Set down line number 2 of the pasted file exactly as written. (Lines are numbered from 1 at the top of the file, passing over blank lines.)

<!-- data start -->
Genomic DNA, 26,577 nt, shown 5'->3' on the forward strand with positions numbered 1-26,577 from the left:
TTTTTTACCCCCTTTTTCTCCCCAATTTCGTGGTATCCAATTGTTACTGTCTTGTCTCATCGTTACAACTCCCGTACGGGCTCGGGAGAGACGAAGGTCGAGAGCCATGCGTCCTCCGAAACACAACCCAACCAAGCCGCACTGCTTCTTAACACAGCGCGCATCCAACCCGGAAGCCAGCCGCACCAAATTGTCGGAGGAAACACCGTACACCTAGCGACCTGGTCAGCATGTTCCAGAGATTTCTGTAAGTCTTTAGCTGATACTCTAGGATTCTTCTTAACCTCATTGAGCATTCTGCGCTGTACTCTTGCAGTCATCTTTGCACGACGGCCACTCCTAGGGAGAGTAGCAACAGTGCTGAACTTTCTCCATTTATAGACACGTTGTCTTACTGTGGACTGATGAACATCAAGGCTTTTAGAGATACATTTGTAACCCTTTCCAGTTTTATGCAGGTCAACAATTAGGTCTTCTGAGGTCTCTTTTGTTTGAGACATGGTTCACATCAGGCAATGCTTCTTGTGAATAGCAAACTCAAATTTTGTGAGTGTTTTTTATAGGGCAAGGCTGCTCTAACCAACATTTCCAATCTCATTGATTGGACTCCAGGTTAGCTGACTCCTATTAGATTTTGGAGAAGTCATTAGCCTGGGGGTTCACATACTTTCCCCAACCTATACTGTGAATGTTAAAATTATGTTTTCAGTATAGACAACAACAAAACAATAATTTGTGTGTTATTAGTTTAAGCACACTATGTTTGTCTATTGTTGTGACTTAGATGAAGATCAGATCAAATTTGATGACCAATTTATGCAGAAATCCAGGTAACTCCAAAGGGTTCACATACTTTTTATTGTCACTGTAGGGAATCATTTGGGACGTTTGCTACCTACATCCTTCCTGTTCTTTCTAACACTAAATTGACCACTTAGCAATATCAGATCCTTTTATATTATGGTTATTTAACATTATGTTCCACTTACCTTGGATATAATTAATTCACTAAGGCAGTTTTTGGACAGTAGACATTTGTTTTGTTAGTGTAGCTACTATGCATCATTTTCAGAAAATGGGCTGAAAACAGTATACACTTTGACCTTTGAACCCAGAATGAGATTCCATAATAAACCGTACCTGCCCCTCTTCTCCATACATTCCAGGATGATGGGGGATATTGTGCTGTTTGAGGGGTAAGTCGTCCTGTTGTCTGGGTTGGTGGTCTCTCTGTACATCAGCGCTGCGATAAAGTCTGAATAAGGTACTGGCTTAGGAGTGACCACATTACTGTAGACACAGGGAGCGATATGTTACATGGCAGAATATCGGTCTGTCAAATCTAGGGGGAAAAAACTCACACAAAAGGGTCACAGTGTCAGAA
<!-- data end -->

TTTTTTACCCCCTTTTTCTCCCCAATTTCGTGGTATCCAATTGTTACTGTCTTGTCTCATCGTTACAACTCCCGTACGGGCTCGGGAGAGACGAAGGTCGAGAGCCATGCGTCCTCCGAAACACAACCCAACCAAGCCGCACTGCTTCTTAACACAGCGCGCATCCAACCCGGAAGCCAGCCGCACCAAATTGTCGGAGGAAACACCGTACACCTAGCGACCTGGTCAGCATGTTCCAGAGATTTCTGTAAGTCTTTAGCTGATACTCTAGGATTCTTCTTAACCTCATTGAGCATTCTGCGCTGTACTCTTGCAGTCATCTTTGCACGACGGCCACTCCTAGGGAGAGTAGCAACAGTGCTGAACTTTCTCCATTTATAGACACGTTGTCTTACTGTGGACTGATGAACATCAAGGCTTTTAGAGATACATTTGTAACCCTTTCCAGTTTTATGCAGGTCAACAATTAGGTCTTCTGAGGTCTCTTTTGTTTGAGACATGGTTCACATCAGGCAATGCTTCTTGTGAATAGCAAACTCAAATTTTGTGAGTGTTTTTTATAGGGCAAGGCTGCTCTAACCAACATTTCCAATCTCATTGATTGGACTCCAGGTTAGCTGACTCCTATTAGATTTTGGAGAAGTCATTAGCCTGGGGGTTCACATACTTTCCCCAACCTATACTGTGAATGTTAAAATTATGTTTTCAGTATAGACAACAACAAAACAATAATTTGTGTGTTATTAGTTTAAGCACACTATGTTTGTCTATTGTTGTGACTTAGATGAAGATCAGATCAAATTTGATGACCAATTTATGCAGAAATCCAGGTAACTCCAAAGGGTTCACATACTTTTTATTGTCACTGTAGGGAATCATTTGGGACGTTTGCTACCTACATCCTTCCTGTTCTTTCTAACACTAAATTGACCACTTAGCAATATCAGATCCTTTTATATTATGGTTATTTAACATTATGTTCCACTTACCTTGGATATAATTAATTCACTAAGGCAGTTTTTGGACAGTAGACATTTGTTTTGTTAGTGTAGCTACTATGCATCATTTTCAGAAAATGGGCTGAAAACAGTATACACTTTGACCTTTGAACCCAGAATGAGATTCCATAATAAACCGTACCTGCCCCTCTTCTCCATACATTCCAGGATGATGGGGGATATTGTGCTGTTTGAGGGGTAAGTCGTCCTGTTGTCTGGGTTGGTGGTCTCTCTGTACATCAGCGCTGCGATAAAGTCTGAATAAGGTACTGGCTTAGGAGTGACCACATTACTGTAGACACAGGGAGCGATATGTTACATGGCAGAATATCGGTCTGTCAAATCTAGGGGGAAAAAACTCACACAAAAGGGTCACAGTGTCAGAA